Wednesday, April 4, 2012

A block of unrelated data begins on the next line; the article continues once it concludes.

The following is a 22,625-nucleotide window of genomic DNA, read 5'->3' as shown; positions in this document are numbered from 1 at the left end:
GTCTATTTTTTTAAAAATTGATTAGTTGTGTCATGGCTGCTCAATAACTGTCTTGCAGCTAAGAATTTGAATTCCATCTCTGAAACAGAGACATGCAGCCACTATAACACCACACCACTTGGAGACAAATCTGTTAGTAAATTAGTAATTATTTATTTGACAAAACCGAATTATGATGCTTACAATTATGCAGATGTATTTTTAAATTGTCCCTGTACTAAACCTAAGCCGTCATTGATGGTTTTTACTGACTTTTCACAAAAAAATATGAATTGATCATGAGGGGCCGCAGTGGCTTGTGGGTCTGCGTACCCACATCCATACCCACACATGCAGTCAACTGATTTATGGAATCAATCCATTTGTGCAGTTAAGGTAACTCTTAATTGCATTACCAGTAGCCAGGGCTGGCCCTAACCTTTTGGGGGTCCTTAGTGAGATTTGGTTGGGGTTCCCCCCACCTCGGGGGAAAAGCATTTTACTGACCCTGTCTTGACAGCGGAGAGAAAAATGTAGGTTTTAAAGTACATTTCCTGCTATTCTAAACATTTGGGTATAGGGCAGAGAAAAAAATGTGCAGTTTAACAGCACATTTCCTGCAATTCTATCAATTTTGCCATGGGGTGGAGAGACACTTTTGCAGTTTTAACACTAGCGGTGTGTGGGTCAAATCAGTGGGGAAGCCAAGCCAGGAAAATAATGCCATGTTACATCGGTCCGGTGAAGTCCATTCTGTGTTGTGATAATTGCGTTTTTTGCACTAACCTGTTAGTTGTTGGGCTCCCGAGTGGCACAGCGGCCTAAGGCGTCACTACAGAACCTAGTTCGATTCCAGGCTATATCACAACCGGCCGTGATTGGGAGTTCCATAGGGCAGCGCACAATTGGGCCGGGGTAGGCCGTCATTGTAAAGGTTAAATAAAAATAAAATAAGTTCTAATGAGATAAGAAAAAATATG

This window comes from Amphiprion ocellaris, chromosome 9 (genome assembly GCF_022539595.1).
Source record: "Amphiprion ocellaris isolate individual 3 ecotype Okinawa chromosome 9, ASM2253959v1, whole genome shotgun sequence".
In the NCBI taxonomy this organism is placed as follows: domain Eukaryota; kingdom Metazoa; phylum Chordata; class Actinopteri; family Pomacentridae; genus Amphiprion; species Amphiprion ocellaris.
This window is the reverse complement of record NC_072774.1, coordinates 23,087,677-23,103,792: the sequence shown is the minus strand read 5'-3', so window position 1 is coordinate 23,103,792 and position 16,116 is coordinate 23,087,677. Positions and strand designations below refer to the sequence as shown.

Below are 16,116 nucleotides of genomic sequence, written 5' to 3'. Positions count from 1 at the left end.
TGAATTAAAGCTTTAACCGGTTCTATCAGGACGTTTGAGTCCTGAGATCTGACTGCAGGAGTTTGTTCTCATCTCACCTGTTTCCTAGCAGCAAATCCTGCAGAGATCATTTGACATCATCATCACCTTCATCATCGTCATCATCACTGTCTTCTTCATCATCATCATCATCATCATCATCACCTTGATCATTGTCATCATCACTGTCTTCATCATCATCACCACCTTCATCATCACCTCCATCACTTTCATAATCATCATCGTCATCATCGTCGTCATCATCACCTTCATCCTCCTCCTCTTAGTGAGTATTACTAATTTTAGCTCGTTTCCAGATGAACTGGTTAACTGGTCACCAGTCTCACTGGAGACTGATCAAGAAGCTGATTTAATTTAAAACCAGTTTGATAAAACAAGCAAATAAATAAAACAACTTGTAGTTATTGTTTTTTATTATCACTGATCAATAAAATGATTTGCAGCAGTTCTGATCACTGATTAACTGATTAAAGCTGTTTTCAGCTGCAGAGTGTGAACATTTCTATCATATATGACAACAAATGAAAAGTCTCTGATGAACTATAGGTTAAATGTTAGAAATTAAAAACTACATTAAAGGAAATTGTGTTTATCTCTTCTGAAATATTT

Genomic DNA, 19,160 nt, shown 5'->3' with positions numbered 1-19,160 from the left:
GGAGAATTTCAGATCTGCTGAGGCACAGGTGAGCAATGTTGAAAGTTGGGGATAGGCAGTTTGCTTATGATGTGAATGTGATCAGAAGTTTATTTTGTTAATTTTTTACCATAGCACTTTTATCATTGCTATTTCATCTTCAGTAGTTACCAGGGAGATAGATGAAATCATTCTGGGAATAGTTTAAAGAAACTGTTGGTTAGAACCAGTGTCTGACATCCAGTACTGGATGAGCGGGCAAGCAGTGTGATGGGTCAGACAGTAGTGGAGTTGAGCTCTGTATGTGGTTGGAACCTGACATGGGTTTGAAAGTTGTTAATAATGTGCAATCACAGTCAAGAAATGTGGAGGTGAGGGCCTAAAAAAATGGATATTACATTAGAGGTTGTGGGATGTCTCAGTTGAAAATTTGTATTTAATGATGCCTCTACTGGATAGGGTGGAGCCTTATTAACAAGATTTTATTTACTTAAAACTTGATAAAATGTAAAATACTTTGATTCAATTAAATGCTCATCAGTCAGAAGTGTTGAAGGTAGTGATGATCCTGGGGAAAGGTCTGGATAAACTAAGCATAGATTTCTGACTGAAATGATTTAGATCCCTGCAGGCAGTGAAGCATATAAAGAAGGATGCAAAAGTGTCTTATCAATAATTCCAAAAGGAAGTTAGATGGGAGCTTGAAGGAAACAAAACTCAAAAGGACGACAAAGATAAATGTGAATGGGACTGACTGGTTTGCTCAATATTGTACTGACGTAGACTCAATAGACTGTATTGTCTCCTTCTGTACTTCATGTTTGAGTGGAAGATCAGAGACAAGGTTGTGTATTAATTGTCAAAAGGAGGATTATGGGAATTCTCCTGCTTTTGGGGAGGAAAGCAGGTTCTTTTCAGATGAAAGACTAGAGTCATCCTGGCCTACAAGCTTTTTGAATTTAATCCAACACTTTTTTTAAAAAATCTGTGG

In our modern world, the question of optimization is recurrent. A lot of the problems we are facing are linked to a non-optimization of the available resources. That is of course true if we take the example of health systems. But it is also true in the way we develop research. In both case, adequate design of strategies is a way to reach optimal results. If we consider doing an experimental research, taking some time to think seriously on the experimental design is always good. The more time we spend on it, the more likely the experiment is going to be good. Thinking about all the possible controls, the alternative hypothesis (and the way to rule them out) ... all that is not a waste of time. Rather, it insures that when you do the actual experiments, you need only to do "slight adaptations" in the process, and not fully rethink your whole experiments ! In health system too, good design of strategies can be valuable. In the last review on tinnitus (Guitton, Frontiers in Systems Neuroscience, 2012, see the Publication list for the pdf), I spend some time discussing some points on design of therapeutic strategies. Here too, we do have a lot of tools in modern medicine, but are we using them in the most appropriate and efficient way ? Are we orienting medical research in the optimal direction to insure reliable translational outcomes ? (I am using intentionally this "translational" word, since it is obviously a fashionable word now, if we look at the budget orientation of the funding agencies of Canada for the coming years ... and with some reasons actually, since, indeed, we are at a point where we do need to translate the results gathered in fundamental science into clinical applications). All in all, strategies are important, and thinking about which one we use is central if we want to successfully apply the knowledge we generate with our research.

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